Graphic image collage with Digital Discrimination, a group of protestors, and a wi-fi sign crossed out

Exactly one year ago (on November 15), the Infrastructure Investment and Jobs Act (IIJA) was signed into law. In addition to making historic investments in broadband and digital equity, the bill also establishes the imperative to address digital discrimination. 

The IIJA directs the FCC to adopt rules to prevent and eliminate digital discrimination and “promote equal access to broadband” across the country, regardless of income level, ethnicity, race, religion, or national origin. The IIJA requires the FCC to create and adopt these rules by November 2023. 

The FCC is engaging the public in a few ways in their effort to learn about different perspectives on digital discrimination. Beginning with the Notice of Inquiry (NOI), the FCC asked for input on how to implement the digital discrimination section of IIJA. In May, NDIA submitted comments on our perspective of how the FCC should implement rules to prevent and eliminate digital discrimination. The rulemaking process is ongoing, and the FCC will solicit public input again on proposed rules to prevent and eliminate digital discrimination. 

We recently joined advocates in a conversation with the FCC, urging them to adopt a broad and layered perspective of what data may be used to identify digital discrimination and to consider what additional data should be collected to help the Commission identify discrimination. 

In addition to adopting final rules to ensure that everyone benefits from equal access to broadband, the IIJA also requires the FCC to develop model policies and best practices that can be adopted by States and localities to ensure that broadband internet access service providers do not engage in digital discrimination.” These model policies will not be the final rules that the FCC adopts; they are intended to be best practices for states and local governments to consider.

To support the development of these model policies, NDIA participated in the Digital Empowerment and Inclusion working group, which operated under the direction of the Communications Equity and Diversity Council, a committee formed by the FCC to advise them on equity in digital communications services. The working group included public interest groups, subject matter experts, and internet service providers (ISPs). While many perspectives from NDIA were included in the recent report released by the FCC, NDIA continues to advocate for these interpretations of IIJA that clearly promote equal access to broadband and prevent digital discrimination:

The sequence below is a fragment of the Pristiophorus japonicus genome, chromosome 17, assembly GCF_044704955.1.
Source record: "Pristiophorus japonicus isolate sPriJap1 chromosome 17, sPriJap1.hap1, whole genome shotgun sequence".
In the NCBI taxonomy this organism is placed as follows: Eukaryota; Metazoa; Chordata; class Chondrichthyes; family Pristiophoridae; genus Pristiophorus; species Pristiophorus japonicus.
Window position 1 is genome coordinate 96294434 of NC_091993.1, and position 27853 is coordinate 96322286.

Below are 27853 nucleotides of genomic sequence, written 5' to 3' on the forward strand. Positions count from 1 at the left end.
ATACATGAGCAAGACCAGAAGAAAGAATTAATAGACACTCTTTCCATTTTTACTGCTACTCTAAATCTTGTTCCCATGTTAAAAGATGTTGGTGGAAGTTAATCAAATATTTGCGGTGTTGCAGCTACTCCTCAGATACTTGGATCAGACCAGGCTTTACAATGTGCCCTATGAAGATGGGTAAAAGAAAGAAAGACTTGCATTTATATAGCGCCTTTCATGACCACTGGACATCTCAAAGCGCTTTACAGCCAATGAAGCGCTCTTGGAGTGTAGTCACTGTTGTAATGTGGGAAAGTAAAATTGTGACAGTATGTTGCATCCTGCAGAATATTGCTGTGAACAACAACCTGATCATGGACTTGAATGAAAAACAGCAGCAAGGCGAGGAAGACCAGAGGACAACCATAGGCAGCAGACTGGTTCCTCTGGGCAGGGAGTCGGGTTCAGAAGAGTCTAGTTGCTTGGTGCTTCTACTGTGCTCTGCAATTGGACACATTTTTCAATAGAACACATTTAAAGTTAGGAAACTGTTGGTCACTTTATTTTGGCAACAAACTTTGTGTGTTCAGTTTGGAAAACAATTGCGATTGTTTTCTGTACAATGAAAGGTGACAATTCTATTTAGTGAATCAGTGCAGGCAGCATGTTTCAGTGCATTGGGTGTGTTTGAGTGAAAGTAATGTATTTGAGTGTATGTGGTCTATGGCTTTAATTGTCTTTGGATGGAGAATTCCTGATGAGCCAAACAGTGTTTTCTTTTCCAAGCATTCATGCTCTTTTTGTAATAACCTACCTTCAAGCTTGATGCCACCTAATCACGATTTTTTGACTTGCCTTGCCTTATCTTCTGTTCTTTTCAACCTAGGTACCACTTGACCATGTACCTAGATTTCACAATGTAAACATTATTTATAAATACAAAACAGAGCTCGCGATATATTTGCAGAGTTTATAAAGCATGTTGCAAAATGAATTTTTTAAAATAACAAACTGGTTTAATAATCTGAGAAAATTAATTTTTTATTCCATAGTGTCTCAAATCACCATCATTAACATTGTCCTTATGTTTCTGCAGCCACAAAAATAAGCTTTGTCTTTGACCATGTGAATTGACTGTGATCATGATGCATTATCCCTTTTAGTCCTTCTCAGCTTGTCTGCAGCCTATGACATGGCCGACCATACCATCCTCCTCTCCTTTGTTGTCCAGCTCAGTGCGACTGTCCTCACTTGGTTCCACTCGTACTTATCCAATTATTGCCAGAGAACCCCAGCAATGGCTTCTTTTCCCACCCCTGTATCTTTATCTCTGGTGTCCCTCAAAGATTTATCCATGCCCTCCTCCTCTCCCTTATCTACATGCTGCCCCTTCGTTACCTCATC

1. Digital discrimination can occur regardless of whether discriminatory intent is involved. It is a problem of drastically unequal digital opportunities and outcomes, and the focus must be on the communities impacted. For example, if an ISP routinely abandons network maintenance in certain communities and not others, that’s discriminatory, whether or not the ISP made that decision because of the income of those residents. The impact of that business decision left one community worse off than others. 
  2. Digital discrimination involves all aspects of broadband service, including issues related to network performance, service terms and conditions, and price. For example, if a community with the oldest, slowest infrastructure pays more per megabit for internet service (i.e. tier flattening), that community is experiencing discrimination.
  3. Digital discrimination can involve marketing or advertising. For example, routinely advertising special discounts in some communities (e.g. more wealthy residents) while failing to market them to residents in other communities is discriminatory.
  4. Routine data collection on all aspects of broadband service is critical for identifying discriminatory outcomes. For example, information about data caps and throttling will help the FCC determine whether terms and conditions of a service are applied fairly among subscribers.
  5. Effective enforcement will require a dedicated, transparent, and easy public complaint process for issues around digital discrimination and unequal access to broadband. In addition, responses from ISPs should be made publicly available.

What’s Next?

We expect the FCC to release a Notice of Proposed Rulemaking in early 2023, and we will continue to share updates as the rulemaking process around digital discrimination continues.